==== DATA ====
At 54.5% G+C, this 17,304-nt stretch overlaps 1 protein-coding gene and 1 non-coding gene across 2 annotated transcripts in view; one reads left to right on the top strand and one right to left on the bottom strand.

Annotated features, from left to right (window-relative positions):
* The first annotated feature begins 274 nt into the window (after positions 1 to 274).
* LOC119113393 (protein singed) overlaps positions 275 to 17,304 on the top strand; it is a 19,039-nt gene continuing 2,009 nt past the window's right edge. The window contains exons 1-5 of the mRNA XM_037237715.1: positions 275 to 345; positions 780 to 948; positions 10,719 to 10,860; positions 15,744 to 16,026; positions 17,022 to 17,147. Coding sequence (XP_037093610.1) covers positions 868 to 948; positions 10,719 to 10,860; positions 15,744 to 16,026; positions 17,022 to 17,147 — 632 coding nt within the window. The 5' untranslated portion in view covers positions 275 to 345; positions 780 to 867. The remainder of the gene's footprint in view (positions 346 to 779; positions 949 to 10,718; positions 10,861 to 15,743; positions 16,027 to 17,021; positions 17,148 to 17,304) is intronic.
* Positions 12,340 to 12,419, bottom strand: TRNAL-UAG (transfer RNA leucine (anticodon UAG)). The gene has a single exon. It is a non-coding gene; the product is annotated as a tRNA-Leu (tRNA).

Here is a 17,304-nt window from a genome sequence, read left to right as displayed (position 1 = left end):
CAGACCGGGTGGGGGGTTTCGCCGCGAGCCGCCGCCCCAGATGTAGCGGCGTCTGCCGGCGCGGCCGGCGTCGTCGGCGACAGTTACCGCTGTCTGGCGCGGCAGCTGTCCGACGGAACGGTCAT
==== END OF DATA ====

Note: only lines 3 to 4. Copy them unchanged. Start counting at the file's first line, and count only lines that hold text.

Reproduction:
* The first annotated feature begins 274 nt into the window (after positions 1 to 274).
* LOC119113393 (protein singed) overlaps positions 275 to 17,304 on the top strand; it is a 19,039-nt gene continuing 2,009 nt past the window's right edge. The window contains exons 1-5 of the mRNA XM_037237715.1: positions 275 to 345; positions 780 to 948; positions 10,719 to 10,860; positions 15,744 to 16,026; positions 17,022 to 17,147. Coding sequence (XP_037093610.1) covers positions 868 to 948; positions 10,719 to 10,860; positions 15,744 to 16,026; positions 17,022 to 17,147 — 632 coding nt within the window. The 5' untranslated portion in view covers positions 275 to 345; positions 780 to 867. The remainder of the gene's footprint in view (positions 346 to 779; positions 949 to 10,718; positions 10,861 to 15,743; positions 16,027 to 17,021; positions 17,148 to 17,304) is intronic.